(Ages 6 and up)

This is the amazing story of Adelaide Herrmann, one of the first female magicians. She was brave, talented, and as the title suggests, anything but ordinary. Starting out as a prima ballerina, Addie longed for more adventure. While traveling, she met Herrmann the Great, a talented magician, whom she instantly fell in love with and married. When he died suddenly, she took over the show and became one of the first female magicians, continuing to wow crowds for the next thirty years.

My son was compelled by this intriguing true story. The bold illustrations brought Addie’s magical world alive and the text was the perfect length for a read aloud or to share one-on-one. I personally loved reading the author’s note in the back giving more insight into Addie’s extraordinary life!

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I Dissent: Ruth Bader Ginsburg Makes Her Mark by Debbie Levy; illustrated by Elizabeth Baddeley, 2016

(Ages 7 and up)

This phenomenal picture book biography does an incredible job capturing Ruth Bader Ginsburg’s courageous spirit. Even at a young age, she stood up for what she believed in and challenged policies she considered to be erroneous. She overcame bias and became a successful lawyer who earned a seat as a Supreme Court Judge. She fights hard for the rights of the underprivileged and when she disagrees with the legal views of the other judges, she writes compelling arguments, one of which was so persuasive, it convinced Congress and the president to undo the court’s rulings.

Filled with stirring artwork and fascinating facts about Ruther Bader Ginsburg, this is an inspiring picture book biography that should not be missed! There is also a detailed author’s note and bibliography that provides additional information about this remarkable woman.

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It Began With a Page: How Gyo Fujikawa Drew the Way by Kyo Maclear; illustrated by Julie Morstad, 2019

(Ages 7 and up)

It Began With a Page is the fascinating, inspirational story of Gyo Fujikawa, a trailblazer in children’s literature. During a time when segregation was rampant, Gyo created picture books that featured a diverse group of babies together for the first time. Her books were wildly popular and profitable, breaking the color barrier in publishing and paving the way for more multicultural stories.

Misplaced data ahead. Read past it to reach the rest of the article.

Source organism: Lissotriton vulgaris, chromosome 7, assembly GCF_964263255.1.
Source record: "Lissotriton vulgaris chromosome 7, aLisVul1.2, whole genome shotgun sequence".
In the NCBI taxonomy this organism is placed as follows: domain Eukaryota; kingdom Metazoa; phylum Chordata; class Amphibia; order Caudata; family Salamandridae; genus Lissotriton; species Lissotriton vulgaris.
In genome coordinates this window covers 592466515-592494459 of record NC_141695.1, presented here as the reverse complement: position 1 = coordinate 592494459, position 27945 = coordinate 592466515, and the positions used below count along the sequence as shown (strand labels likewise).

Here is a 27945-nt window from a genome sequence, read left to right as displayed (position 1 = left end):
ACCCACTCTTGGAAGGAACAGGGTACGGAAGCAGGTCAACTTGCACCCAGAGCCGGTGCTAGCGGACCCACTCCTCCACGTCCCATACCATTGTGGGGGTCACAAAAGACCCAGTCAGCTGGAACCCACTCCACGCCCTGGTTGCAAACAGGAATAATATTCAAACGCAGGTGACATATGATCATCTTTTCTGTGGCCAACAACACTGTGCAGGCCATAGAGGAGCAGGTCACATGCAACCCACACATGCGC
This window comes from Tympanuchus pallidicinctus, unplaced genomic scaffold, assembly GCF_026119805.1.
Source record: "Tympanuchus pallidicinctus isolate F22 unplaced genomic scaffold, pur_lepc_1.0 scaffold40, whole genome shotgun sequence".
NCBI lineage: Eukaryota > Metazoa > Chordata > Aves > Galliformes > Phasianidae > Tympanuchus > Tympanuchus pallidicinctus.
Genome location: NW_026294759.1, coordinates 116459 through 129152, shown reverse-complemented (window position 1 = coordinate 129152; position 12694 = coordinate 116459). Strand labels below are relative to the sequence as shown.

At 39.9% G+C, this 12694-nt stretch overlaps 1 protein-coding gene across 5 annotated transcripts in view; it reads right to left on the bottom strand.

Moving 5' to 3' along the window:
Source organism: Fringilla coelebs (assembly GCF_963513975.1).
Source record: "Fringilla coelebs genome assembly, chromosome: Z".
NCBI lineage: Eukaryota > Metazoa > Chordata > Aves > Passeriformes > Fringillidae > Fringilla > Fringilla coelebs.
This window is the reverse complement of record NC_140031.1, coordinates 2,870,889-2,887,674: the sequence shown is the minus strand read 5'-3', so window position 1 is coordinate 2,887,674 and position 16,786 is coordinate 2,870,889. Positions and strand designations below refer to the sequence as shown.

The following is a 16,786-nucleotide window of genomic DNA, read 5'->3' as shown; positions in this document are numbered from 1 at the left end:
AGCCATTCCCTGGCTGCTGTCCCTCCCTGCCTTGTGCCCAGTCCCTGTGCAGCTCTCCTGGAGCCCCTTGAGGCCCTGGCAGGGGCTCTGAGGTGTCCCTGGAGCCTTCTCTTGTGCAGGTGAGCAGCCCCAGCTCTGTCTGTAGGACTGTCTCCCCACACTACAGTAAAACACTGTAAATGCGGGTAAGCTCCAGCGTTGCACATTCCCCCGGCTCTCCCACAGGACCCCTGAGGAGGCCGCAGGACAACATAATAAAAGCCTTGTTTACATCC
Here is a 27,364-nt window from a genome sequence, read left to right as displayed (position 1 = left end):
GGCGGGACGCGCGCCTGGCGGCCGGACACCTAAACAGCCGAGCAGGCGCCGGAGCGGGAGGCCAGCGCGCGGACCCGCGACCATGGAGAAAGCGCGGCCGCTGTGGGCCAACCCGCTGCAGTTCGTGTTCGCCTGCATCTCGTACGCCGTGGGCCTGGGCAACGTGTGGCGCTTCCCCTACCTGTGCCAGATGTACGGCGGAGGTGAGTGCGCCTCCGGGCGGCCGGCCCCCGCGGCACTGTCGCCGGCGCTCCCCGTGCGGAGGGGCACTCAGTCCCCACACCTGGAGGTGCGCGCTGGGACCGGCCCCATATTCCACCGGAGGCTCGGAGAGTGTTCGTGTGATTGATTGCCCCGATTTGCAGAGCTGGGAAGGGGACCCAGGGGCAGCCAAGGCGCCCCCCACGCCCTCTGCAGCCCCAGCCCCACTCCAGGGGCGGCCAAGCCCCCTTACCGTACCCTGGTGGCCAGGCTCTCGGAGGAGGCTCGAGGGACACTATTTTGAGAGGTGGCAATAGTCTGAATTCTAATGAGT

Stunning illustrations pay tribute to Gyo’s accomplishments and beautifully outline her life. Difficult moments are touched upon such as the years Gyo’s family spent in a Japanese internment camp during WWII, making this a better choice for elementary age children and up.

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Malala’s Magical Pencil by Malala Yousafzai; illustrated by Kerascoet, 2017

(Ages 7 and up)

This beautiful and awe-inspiring tale follows the true story of Malala, a young girl from Pakistan who even at a young age follows her dreams and fights for the rights of others. Even though Malala’s life is difficult and tragic, she does an admirable job of making her story accessible and inspirational to all who read this stunning book.

She begins her story by describing her favorite television show in which a boy had a magic pencil that could solve any problem. At first, Malala envisions her own magic pencil that stops her brother’s childish taunts, but then dreams how she can fix larger problems in the world. When she discovers that girls are not allowed to attend school, she picks up her magic pencil and argues for children’s rights. Malala’s voice was so strong that even the Taliban tried to silence her. The book very delicately touches upon the Taliban’s attempt on her life with the words, “My voice became so powerful that the dangerous men tried to silence me. But they failed.” 

Malala’s story is one of bravery and resilience that all children should read. She was honored for her work by being the youngest person to win the Nobel Peace Prize and now her story will be celebrated by audiences of all ages with this magnificent picture book told in Malala’s own words.

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Ice Breaker: How Mabel Fairbanks Changed Figure Skating by Rose Viña; illustrated by Claire Almon, 2019